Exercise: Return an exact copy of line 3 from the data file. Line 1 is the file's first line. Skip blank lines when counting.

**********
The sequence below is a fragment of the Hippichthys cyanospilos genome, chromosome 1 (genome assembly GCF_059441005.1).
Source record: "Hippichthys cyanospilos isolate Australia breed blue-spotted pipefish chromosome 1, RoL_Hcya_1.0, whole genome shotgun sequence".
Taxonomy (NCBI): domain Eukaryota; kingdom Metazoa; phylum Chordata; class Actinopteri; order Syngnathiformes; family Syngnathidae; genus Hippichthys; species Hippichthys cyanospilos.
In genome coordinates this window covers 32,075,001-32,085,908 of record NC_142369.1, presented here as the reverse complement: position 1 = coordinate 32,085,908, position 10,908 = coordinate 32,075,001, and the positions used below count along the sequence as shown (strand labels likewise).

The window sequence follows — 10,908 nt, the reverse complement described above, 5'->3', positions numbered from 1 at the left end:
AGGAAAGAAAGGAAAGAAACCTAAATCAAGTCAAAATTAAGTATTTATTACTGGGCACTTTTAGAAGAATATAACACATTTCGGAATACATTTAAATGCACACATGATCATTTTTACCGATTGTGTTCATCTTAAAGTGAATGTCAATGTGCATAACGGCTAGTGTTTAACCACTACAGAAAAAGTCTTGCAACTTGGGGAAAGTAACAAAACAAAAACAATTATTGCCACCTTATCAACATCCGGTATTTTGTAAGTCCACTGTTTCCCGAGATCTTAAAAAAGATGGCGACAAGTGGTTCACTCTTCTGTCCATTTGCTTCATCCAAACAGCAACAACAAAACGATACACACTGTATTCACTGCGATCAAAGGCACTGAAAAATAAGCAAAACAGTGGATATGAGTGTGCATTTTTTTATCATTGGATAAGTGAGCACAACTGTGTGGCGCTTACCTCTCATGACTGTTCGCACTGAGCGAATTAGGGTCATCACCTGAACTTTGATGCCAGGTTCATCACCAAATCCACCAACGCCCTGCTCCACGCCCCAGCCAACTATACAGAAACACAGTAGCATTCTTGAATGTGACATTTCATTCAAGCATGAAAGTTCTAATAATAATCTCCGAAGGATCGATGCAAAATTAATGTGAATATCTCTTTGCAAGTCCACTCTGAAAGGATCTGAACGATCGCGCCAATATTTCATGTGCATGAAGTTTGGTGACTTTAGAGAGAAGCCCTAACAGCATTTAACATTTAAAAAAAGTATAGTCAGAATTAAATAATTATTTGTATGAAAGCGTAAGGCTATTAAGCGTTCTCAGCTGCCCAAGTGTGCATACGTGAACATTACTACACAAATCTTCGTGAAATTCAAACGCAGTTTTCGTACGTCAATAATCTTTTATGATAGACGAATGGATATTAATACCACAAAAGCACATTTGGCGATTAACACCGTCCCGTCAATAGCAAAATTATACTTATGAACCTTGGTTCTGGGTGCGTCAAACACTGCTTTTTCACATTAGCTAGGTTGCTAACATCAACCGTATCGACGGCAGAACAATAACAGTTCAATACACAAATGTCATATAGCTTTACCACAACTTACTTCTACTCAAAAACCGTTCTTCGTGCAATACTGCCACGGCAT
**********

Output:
Taxonomy (NCBI): domain Eukaryota; kingdom Metazoa; phylum Chordata; class Actinopteri; order Syngnathiformes; family Syngnathidae; genus Hippichthys; species Hippichthys cyanospilos.